Ever dreamed about ditching city life to grow your own veggies in the country? Well, you’ll be happy to know you don’t have to relocate to fulfil your green-thumbed dreams. We caught up with horticulturist Justin Calverley, author of The Urban Farmer, about his own journey into horticulture and how all of us can start growing our own little patch, whether we’re a city dweller or not.
Hi Justin. Tell us about your life as a horticulturist.
My life as a horticulturist is fantastic. I earn my living by interacting with the natural world and sharing my experiences and knowledge with others. Horticulture by definition is "the care of plants" so all things involving plants is how I spend my days. I am very well aware of just how fortunate I am. Every day is filled with sensory experiences and wonder.
How did you get into the profession originally?
I was always an “outside” kid and the natural world I observed whilst just being outdoors always fascinated me. I was so curious as to how all these plants and animals and insects and fungi etc. all worked, so I was always going to do something involving living things.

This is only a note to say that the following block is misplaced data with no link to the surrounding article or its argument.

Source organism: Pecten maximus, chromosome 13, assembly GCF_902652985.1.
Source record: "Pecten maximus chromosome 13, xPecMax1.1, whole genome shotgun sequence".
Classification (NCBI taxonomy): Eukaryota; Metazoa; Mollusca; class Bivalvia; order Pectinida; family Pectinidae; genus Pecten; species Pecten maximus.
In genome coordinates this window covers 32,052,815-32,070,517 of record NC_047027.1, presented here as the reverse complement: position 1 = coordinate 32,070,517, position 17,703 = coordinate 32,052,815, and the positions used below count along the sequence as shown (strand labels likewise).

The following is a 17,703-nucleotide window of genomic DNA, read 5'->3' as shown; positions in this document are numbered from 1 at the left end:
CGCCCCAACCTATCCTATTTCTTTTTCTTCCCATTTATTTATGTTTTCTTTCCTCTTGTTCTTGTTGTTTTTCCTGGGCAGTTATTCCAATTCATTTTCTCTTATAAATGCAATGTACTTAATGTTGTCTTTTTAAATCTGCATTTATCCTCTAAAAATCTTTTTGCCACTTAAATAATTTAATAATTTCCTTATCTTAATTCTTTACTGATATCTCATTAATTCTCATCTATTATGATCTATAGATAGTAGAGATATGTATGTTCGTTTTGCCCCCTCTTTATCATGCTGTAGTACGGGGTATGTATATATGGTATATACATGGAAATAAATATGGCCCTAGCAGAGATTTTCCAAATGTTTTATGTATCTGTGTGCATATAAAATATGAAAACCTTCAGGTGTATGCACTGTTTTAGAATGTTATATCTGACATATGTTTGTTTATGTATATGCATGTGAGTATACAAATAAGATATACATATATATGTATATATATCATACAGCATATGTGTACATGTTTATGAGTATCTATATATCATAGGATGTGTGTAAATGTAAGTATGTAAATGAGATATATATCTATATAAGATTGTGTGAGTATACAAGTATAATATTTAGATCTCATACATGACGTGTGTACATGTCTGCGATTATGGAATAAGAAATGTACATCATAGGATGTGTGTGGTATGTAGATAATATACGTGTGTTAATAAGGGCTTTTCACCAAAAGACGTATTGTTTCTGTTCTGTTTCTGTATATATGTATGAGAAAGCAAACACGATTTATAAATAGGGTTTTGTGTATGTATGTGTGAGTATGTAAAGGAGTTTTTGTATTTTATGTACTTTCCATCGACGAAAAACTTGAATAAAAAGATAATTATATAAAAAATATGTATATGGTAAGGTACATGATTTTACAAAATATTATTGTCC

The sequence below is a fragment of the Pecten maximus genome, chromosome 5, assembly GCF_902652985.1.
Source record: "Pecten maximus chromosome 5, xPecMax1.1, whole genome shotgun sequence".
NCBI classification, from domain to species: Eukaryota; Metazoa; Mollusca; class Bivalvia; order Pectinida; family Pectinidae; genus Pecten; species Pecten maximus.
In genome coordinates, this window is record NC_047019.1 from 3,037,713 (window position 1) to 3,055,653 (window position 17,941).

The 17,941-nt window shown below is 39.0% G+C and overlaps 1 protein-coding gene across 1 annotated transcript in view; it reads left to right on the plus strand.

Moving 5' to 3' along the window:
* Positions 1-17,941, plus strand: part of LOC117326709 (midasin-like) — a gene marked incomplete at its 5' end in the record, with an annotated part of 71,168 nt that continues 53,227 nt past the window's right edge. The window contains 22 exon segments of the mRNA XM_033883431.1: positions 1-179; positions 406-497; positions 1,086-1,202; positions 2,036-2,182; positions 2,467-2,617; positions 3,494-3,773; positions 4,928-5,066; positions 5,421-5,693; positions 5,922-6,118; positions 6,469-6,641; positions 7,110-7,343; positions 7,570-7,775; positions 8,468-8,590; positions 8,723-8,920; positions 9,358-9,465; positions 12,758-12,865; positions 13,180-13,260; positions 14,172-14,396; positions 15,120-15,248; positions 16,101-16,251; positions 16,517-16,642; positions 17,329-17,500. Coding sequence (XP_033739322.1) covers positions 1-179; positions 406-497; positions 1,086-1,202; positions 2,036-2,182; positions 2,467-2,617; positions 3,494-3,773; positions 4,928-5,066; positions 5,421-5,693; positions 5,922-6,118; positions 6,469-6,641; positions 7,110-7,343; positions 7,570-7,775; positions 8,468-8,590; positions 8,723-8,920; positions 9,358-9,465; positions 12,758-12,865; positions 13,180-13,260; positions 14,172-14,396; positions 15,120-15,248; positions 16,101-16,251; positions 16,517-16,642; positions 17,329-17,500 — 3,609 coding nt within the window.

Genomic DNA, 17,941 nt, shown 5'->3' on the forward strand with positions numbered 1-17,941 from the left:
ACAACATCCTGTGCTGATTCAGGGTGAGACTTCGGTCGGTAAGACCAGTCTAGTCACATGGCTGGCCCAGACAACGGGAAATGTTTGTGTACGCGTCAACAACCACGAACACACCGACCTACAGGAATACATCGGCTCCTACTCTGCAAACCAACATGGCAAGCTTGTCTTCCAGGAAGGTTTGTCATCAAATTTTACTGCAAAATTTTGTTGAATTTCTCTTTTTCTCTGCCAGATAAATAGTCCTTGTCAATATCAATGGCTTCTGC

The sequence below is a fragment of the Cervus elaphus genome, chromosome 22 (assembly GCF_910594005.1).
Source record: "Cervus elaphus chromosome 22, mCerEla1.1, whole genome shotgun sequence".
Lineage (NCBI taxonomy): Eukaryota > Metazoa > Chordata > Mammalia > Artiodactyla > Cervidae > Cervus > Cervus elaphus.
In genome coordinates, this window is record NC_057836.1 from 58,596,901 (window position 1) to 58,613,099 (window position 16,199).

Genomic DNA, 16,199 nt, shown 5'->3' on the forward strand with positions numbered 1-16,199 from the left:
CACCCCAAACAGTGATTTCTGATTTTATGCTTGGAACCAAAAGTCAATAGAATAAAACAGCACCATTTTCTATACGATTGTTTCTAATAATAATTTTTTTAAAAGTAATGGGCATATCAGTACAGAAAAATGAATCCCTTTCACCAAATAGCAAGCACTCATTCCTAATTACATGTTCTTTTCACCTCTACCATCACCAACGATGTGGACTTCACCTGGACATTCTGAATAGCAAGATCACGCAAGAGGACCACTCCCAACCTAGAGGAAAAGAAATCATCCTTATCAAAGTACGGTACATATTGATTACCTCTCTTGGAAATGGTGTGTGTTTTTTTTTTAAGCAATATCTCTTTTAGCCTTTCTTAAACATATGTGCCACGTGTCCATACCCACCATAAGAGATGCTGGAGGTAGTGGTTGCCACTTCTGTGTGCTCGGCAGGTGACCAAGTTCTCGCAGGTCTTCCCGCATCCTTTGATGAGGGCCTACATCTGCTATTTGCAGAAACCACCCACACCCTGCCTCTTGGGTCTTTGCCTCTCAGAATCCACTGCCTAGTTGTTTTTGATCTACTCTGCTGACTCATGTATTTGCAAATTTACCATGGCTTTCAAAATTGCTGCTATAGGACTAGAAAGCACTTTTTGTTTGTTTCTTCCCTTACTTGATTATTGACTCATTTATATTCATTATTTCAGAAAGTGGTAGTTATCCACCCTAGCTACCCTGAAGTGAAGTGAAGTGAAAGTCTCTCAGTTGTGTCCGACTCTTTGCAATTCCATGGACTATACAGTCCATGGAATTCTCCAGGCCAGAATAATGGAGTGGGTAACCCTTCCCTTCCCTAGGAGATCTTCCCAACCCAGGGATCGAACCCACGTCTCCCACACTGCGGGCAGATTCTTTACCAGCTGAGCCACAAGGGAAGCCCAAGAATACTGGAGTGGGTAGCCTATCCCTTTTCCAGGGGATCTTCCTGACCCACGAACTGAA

After High School I wasn't keen on studying again so soon, so I sort out casual labouring jobs with various landscapers. I really enjoyed learning the construction side of the industry but plants were always my favourites. From there I tried to gain experience in as many fields within the industry whilst also going on to study in each of those fields. They included general Horticulture, Landscape Design, Permaculture and Training.
What tips would you give to someone who would like to follow a similar path?
Cliche I know, but it's all about passion and interest. If it is something that lifts your spirit then find a way to do it every day. If that ends up a way of generating an income then even better. If not, you will still be rewarded in wellbeing and vitality.
I just followed my simplest gut feeling of acknowledging that I am most comfortable and happy when I'm in nature. The rest was discovery and jumping at new opportunities as they were presented.
Tell us about your book, The Urban Farmer.
The Urban Farmer resulted from a 14-session course that I teach at Ceres Environmental Park in Melbourne. The course aims to provide people in built-up areas with the tools to produce yields on any scale. All methods are organic and the course focuses on all aspects of sustainability.